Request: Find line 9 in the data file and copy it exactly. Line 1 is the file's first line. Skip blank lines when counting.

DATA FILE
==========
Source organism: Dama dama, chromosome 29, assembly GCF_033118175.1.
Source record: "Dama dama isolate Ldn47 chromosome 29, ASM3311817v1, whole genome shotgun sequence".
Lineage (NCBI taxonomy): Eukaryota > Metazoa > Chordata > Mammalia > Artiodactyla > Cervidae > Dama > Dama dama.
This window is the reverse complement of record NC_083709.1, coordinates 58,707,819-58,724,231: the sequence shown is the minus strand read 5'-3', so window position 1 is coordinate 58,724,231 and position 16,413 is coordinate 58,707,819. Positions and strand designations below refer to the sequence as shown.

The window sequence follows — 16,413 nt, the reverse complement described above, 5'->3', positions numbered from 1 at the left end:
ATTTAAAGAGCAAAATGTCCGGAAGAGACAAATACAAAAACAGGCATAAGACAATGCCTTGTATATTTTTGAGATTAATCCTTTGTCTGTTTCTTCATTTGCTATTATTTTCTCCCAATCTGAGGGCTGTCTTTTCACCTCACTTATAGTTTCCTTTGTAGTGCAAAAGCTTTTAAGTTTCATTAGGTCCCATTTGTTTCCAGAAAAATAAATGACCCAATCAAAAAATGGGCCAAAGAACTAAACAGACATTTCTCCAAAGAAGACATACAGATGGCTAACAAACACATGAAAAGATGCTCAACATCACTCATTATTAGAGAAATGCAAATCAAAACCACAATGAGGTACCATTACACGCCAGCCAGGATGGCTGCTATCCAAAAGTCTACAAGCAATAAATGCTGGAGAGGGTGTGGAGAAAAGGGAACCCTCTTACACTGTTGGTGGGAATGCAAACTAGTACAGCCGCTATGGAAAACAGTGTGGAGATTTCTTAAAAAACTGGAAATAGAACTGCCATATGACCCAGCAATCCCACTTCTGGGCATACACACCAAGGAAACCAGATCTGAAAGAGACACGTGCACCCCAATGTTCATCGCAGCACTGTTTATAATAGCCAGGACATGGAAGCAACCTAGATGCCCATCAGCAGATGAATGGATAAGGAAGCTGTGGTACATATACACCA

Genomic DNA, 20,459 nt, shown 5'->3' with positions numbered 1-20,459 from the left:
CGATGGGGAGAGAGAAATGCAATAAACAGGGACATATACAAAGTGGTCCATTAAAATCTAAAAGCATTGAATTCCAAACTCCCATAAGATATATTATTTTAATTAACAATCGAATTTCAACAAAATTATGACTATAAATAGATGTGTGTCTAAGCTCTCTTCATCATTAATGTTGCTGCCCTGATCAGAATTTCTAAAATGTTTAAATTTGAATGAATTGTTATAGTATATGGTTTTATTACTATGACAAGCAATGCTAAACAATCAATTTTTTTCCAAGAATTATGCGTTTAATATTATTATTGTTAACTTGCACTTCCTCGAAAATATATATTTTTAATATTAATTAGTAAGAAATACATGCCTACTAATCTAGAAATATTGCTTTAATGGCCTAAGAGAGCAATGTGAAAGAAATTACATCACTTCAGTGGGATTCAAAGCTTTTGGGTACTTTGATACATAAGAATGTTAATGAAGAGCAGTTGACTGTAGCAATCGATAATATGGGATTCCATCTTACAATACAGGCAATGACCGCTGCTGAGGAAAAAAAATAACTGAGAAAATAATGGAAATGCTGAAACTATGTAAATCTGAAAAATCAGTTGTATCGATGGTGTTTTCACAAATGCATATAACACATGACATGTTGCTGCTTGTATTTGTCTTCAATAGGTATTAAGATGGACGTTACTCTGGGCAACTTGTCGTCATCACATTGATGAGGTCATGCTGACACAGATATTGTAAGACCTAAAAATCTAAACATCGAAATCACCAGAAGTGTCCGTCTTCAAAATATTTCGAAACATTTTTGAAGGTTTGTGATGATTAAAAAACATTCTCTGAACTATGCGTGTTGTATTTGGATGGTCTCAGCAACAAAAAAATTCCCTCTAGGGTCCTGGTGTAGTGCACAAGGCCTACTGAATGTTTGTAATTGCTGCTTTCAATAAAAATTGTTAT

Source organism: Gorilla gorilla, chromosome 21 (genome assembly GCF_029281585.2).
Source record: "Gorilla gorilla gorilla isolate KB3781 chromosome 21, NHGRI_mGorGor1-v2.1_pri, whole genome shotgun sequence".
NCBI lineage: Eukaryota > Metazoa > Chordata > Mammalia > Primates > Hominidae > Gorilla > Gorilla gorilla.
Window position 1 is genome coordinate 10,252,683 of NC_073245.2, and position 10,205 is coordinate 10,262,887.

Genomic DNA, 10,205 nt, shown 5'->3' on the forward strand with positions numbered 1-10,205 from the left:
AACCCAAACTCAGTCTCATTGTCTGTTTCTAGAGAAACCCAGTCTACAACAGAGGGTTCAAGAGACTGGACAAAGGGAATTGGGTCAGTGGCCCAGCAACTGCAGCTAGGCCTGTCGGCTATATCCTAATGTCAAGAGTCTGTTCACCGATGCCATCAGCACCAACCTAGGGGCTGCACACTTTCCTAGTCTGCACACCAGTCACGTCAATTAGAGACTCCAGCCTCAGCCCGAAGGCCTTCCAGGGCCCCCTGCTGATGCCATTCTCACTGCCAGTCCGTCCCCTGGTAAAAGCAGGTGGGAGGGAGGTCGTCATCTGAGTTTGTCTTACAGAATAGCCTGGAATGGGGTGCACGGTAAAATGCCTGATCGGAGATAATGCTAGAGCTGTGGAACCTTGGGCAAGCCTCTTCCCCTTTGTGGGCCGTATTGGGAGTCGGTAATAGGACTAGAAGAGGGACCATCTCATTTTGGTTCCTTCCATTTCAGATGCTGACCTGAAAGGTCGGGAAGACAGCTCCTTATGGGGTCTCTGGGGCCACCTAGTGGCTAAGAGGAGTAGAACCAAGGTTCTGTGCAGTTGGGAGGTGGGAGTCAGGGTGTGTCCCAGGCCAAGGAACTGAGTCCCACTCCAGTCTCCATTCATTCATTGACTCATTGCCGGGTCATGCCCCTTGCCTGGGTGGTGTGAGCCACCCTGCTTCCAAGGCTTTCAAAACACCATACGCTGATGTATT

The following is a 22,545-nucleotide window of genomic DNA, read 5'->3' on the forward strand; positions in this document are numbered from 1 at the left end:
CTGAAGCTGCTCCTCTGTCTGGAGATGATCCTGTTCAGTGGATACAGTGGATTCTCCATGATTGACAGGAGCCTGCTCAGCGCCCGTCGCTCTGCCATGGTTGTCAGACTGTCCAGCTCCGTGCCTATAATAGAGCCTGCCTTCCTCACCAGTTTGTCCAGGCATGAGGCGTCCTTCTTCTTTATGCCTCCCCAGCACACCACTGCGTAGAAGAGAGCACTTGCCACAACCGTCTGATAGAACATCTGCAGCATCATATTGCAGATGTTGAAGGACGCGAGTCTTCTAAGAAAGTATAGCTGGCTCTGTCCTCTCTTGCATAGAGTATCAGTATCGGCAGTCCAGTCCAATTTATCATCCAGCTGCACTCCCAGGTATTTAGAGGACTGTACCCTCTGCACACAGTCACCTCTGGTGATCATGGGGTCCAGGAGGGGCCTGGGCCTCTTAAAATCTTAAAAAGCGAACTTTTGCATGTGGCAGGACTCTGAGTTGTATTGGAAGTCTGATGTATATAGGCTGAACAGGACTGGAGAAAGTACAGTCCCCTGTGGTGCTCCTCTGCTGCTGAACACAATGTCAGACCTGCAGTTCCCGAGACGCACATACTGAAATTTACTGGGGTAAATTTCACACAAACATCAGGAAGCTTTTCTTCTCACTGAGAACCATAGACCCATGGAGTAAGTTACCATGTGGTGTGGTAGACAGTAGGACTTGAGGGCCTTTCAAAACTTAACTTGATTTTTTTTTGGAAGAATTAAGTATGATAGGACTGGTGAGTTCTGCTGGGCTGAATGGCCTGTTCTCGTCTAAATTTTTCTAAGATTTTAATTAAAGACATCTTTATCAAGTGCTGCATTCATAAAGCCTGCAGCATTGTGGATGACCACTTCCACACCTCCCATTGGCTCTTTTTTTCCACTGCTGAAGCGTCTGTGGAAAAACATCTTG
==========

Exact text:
Source organism: Gorilla gorilla, chromosome 21 (genome assembly GCF_029281585.2).